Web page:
Brownwood flushed over water recycling proposal

By Mike Barnett

The certainty for Texans of fresh, unlimited and cheap water is being flushed down the toilet as the recent (and current) drought has left many cities high and dry in a search to provide for their residents.

A growing realization that we must act now to ensure future supplies has cities like Brownwood considering a water treatment system that will recycle what goes down the bowl through the faucet in the kitchen sink.

City leaders admit it will be a tough sell to squeamish residents but they are faced with a water supply that is at record lows because of dry weather. If approved, it would be the most direct reuse of wastewater in the United States.

It’s not the first time wastewater has been treated and reused. Some cities treat it to near drinkable standards, dump it into a body of water and let sit awhile before it is retreated for drinking use. This common process is called indirect potable use. Other cities like Austin use treated wastewater to water golf courses and for industrial applications.

The process under consideration in Brownwood, called direct potable use, puts wastewater in a treatment plant where it goes through many purification processes. After the water meets federal safe drinking water standards, it would pump directly into water pipes.

That Brownwood is even considering the project brings home the fact that water is serious business in Texas.

One of the chief critics of the proposed system, as reported by the Austin American-Statesman, says the city hasn’t instituted strict enough conservation standards, and points a finger at agriculture as a heavy water user.

That’s all too familiar as water issues heat up in Texas.

Three things we need to consider:

  • Agriculture is not a water waster as reported by The Texas Water Institute. That report shows irrigation efficiency in much of the state at 88 to 95 percent. Everyone needs to remember it takes water to grow food. Take the water out of agriculture and consider where your food will come from. Take the water out of agriculture and rural communities die, people lose jobs and the state economy takes a huge hit.
  • Technology is not a bad word. It has made agriculture more efficient. It can help us make more efficient use of our water through recycling, if we will let it.
  • Conservation is important for rural and urban Texas alike. Every drop counts. Millions of gallons of water are lost every day from leaky pipes underlying city streets.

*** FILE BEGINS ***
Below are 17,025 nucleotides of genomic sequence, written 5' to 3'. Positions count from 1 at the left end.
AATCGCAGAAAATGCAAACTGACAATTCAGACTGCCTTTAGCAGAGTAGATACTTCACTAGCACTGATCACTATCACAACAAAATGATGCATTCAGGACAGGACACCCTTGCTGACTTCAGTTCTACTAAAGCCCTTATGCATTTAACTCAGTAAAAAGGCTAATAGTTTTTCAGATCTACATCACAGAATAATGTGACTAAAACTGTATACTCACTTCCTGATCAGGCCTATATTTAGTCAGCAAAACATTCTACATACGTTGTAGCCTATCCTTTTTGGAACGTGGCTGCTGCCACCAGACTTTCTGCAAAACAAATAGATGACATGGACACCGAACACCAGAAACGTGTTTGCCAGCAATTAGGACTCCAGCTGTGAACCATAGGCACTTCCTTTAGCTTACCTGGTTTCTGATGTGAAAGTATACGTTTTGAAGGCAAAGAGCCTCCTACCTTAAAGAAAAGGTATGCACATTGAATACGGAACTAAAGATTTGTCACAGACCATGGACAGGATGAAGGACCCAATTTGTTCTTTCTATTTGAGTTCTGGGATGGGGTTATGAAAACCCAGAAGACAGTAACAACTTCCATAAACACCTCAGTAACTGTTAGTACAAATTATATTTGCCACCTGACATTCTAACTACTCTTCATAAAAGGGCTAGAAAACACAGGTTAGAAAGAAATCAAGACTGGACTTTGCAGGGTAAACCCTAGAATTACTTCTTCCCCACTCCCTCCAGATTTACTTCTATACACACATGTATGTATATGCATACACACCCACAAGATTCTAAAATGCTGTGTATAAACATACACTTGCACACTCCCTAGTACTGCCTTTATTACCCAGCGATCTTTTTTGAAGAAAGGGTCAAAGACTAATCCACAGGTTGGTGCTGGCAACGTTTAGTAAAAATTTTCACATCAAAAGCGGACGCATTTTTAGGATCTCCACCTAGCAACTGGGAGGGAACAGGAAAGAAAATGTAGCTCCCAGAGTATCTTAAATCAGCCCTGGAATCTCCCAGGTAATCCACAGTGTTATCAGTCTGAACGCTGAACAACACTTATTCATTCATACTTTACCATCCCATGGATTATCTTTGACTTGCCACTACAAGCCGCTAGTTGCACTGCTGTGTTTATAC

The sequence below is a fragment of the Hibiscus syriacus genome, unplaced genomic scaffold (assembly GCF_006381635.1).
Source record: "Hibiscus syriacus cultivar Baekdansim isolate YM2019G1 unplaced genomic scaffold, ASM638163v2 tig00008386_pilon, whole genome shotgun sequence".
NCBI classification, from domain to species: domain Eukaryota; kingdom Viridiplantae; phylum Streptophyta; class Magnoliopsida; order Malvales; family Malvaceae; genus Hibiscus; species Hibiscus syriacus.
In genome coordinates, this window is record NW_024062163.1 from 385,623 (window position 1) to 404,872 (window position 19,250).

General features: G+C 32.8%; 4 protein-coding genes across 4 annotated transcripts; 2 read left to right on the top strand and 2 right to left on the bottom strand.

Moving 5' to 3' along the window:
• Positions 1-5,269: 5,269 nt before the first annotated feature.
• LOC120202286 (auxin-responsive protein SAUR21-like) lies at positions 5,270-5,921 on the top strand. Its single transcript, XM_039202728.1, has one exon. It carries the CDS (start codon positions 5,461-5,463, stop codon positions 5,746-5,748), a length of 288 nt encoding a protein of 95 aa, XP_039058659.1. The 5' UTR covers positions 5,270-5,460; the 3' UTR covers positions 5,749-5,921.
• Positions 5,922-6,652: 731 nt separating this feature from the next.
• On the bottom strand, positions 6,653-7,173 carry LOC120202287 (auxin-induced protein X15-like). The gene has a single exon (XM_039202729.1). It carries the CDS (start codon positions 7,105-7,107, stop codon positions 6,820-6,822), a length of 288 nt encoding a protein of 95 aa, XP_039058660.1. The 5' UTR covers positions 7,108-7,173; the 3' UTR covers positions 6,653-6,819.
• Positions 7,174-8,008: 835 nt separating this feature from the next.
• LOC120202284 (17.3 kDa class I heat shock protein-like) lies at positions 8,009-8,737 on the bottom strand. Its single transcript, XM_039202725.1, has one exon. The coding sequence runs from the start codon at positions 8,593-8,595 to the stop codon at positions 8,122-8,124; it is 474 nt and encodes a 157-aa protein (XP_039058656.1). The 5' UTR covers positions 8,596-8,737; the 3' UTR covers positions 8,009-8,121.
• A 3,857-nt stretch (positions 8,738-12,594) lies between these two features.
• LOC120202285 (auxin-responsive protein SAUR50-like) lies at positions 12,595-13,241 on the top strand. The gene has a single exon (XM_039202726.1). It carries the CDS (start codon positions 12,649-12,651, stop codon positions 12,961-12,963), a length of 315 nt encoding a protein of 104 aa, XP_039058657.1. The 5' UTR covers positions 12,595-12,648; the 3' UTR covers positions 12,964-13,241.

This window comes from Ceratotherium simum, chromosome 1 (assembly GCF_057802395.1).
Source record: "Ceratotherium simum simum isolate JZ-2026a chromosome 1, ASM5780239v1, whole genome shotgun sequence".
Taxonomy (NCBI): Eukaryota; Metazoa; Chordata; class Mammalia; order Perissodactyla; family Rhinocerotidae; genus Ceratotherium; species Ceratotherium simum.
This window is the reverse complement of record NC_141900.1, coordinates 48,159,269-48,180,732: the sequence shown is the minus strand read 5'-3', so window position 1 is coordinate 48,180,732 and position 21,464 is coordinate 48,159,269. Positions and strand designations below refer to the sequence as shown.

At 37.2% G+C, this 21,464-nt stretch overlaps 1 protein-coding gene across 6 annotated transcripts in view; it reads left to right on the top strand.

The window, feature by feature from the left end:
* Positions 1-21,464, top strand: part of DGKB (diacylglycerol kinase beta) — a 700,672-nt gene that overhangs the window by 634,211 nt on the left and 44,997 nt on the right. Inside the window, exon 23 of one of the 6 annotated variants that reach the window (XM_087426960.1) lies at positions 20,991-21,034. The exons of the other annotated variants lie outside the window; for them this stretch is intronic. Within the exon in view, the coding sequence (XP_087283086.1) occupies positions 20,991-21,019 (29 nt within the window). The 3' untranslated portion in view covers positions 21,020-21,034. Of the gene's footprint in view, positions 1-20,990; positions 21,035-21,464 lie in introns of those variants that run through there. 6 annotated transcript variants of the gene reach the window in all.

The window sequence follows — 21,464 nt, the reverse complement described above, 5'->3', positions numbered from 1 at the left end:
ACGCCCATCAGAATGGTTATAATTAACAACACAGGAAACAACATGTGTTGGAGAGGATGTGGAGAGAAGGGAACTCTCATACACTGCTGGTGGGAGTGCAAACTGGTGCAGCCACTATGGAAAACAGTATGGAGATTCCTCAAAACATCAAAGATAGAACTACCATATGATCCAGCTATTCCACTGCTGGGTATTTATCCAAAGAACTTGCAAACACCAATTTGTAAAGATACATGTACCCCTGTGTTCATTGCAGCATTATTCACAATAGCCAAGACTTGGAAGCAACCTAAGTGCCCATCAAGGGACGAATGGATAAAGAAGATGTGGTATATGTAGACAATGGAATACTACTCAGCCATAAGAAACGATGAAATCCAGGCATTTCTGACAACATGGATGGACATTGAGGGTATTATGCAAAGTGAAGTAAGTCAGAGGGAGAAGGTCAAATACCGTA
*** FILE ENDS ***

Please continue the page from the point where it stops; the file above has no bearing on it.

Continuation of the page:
• We must continue to research new sources of water such as desalination.

Kudos to Brownwood city fathers for thinking outside the box in an attempt to solve the city’s water problems. Some residents may have a hard time stomaching the results, until they realize the choice is recycled, purified water or no water at all.

It will take that kind of vision and courage to solve Texas water woes as a growing population places increasing demands on our supply. I hope Texans are ready.

Photo © Bkhamitsevich | Dreamstime.com

Mike Barnett

Director of Publications
Texas Farm Bureau
I’m a firm believer that farmers and ranchers will continue to meet the needs of a growing world population by employing equal measures of common sense, conservation and technology.
Follow Mike on Twitter and Facebook.

3 Responses to “Brownwood flushed over water recycling proposal”

  1. Thomas J Epting says:

    I was wondering if you could share a blog about the Farm Bill. I am teaching students in my Ag Science classes about it and want them to read as much about it as possible from professionals. I am always reachable via email. Thanks

  2. John Trimmer says:

    This is a very interesting proposal. I’m a young grower in the green industry and from the east coast; transplanted to Texas pursuing a career producing containerized trees. While earning a Horticulture Degree at Virginia Tech, I worked at Mountain Lake, where the movie Dirty Dancing was filmed. It is perched on the top of a mountain at 3700 feet above sea level (to give you some idea of how deep those wells are). Mountain Lake is one of 2 100% natural lakes in Virginia (the other being the great dismal swamp) and is in Jefferson National Forest. Imagine operating a popular get away like that (with a fresh water lake) with restrictions that keep the hotel from using the water in the lake. Pretty tough. To alleviate the issue, they had a custom designed water treatment facility built just down the mountain that uses technology and utilizes UV sterilization. Every drop of water that is goes down the drain is reused. Granted this doesn’t service a town, the hotel is restricted to just over 300 guests and employees on property at one time. I thought reuse systems like that existed everywhere. If they did there, why couldn’t they do it everywhere? If a system like this can service 300 people, couldn’t it be multiplied to service more?

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